Saturday, June 15, 2024

NBA mock draft picks Suns’ options for biggest need, best value

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Creating a framing to understand the talent of the 2024 NBA Draft class, especially at a specific slot like the Phoenix Suns’ 22nd overall pick, begins with learning what talent is viewed as good value at that pick.

It’s viewing things through a different lens to take a realistic peek at what player best fits a team.

ESPN’s Jonathan Givony and Jeremy Woo each created a mock draft — posed next to one another — to better understand those two pieces together. That is, after all, the balancing act of what the Suns front office will be dealing with.

Givony landed at Marquette point guard Tyler Kolek as the player who would fill Phoenix’s biggest need, while Woo lined up Miami wing Kyshawn George as a player with the most value at 22nd.

Givony: The Suns didn’t have a legit point guard last season, a decision that seemed to backfire as they were swept in the first round of the playoffs. Kolek, 23, is more battle-tested than most draft prospects, bringing elite toughness, feel for the game and playmaking acumen operating out of pick-and-rolls. Kolek, ranked No. 26 in ESPN’s Top 100, has shown he can play off the ball as well, making 39% of his 3-pointers the past two seasons, which is important considering the high-usage star power already on the roster in Kevin Durant, Devin Booker and Bradley Beal.

Kolek averaged 15.3 points, 7.7 rebounds and 4.9 assists last season, his fourth in college after a single year at George Mason led to three with the Golden Eagles.

He shot 49.6% from the field and 85% from the foul line, a sign of a shooting stroke that will translate to the NBA level. He also added 1.6 steals per game.

For a 6-foot-1 guard, he shot a surprising 48% of his attempts at the rim, according to Hoop-Math.com. Only 22% were assisted, a sign he has a little more off-the-bounce shake than he gets credit for. That would seemingly bode well for any ability to drive and kick on a team like the Suns.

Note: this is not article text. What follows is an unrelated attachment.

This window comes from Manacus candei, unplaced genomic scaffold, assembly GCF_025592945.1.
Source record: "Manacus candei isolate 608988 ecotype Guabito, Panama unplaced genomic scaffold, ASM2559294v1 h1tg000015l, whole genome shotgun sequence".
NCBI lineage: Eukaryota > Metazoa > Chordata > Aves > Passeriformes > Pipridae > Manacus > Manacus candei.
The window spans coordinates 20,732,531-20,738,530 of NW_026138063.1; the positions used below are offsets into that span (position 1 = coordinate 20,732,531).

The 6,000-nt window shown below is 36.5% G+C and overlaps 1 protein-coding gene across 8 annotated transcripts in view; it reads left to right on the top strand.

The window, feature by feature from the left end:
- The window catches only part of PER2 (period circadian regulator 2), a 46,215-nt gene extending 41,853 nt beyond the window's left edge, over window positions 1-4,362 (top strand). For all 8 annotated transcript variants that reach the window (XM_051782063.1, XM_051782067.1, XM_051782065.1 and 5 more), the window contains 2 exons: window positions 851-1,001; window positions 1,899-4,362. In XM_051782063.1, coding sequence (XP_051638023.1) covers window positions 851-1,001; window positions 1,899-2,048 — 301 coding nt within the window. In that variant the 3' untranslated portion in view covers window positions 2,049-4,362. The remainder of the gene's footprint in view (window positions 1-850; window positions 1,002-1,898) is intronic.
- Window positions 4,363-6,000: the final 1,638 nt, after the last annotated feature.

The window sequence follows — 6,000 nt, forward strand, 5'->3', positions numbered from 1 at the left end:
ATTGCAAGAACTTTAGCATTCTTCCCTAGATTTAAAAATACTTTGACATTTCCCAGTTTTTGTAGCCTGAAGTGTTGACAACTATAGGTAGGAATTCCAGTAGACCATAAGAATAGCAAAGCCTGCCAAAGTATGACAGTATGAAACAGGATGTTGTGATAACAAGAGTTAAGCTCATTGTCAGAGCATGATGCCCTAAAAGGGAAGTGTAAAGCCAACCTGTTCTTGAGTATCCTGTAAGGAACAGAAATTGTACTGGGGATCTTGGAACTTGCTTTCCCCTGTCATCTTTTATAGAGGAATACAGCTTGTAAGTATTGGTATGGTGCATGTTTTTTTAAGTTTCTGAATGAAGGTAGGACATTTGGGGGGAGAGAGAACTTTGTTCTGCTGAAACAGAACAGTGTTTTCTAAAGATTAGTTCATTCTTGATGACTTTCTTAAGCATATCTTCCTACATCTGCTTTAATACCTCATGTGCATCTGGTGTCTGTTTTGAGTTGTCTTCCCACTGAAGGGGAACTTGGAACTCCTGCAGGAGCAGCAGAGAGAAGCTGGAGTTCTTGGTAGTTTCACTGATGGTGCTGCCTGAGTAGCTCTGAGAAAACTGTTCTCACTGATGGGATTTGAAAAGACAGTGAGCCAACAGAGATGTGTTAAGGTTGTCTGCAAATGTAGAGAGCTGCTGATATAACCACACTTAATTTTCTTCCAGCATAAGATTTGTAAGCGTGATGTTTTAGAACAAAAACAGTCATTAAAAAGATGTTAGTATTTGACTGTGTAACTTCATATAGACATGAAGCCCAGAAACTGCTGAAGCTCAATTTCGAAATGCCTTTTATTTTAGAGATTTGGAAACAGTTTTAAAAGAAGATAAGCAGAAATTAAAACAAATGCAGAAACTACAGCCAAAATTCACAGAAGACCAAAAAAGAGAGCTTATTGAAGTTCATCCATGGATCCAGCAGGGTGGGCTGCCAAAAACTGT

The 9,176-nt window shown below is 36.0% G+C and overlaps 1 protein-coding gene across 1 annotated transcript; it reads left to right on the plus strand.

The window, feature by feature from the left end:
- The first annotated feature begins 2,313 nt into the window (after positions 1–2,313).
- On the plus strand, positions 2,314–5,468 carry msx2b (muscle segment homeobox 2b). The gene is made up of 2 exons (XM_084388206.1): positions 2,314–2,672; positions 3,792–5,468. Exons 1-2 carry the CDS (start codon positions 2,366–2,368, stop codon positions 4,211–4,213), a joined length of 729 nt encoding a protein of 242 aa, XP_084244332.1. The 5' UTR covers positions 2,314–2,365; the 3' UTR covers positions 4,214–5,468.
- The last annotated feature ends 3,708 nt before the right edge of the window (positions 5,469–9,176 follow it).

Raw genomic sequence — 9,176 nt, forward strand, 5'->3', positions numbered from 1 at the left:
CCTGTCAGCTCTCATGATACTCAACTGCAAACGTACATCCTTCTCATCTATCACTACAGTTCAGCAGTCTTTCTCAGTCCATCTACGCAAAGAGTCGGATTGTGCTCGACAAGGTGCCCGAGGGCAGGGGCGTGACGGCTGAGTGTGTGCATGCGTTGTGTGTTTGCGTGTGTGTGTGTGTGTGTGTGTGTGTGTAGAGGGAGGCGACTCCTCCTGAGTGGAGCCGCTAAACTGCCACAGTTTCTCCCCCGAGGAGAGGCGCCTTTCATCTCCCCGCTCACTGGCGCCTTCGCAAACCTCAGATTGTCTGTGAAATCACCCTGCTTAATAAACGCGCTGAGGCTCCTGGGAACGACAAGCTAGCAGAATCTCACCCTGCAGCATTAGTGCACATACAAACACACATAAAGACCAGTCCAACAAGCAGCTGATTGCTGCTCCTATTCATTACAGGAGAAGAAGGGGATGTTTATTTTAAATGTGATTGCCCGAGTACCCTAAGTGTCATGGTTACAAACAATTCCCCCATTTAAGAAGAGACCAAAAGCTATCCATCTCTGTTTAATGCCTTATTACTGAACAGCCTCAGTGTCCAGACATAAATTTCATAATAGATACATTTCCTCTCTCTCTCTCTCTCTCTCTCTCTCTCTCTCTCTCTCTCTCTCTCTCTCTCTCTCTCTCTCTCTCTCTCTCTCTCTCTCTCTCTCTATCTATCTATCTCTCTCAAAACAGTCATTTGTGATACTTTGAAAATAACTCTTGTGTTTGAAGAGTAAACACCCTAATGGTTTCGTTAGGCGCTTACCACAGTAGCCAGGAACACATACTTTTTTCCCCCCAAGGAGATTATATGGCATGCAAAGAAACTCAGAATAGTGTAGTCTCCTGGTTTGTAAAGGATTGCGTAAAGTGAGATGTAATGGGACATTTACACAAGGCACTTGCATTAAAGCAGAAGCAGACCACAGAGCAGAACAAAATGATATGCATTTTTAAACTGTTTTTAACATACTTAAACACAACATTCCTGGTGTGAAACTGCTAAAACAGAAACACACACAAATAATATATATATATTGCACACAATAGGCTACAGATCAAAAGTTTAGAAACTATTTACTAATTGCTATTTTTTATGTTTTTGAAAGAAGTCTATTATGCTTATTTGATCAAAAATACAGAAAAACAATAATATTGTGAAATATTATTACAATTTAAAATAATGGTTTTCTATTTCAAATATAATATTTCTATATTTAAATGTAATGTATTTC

At his ceiling, he is a starting point guard. At his floor, Kolek is a sturdy backup without any glaring holes. Because Kolek is considered one of the most competitive players in the class, you would have to guess his trajectory is pointed more toward the former than the latter.

George falls on the other end of the spectrum of prospects.

A late-blooming forward, the Swiss native measured 6-foot-7 and 208 pounds with a 6-foot-10.25 wingspan at the draft combine.

He started 16 of 31 games for Miami as a freshman and averaged 7.6 points, 3.0 rebounds and 2.2 assists per game.

George’s foul and turnover rates were a bit high, and he shot just 42.6% from the field as he took more than half of his shots from beyond the arc, where he hit 40.8%.

Woo: George has many of the fundamental elements you want in a perimeter player — he is a good passer and shooter with excellent size for a guard — but he is going to have to successfully adjust to the speed and physicality of the NBA, which will take some time. There are safer bets on the board in the top 20, but after a certain point, I love the idea of what George can become.

It’s George’s switchability and length that projects to translate well if his decision-making and on-ball abilities improve.

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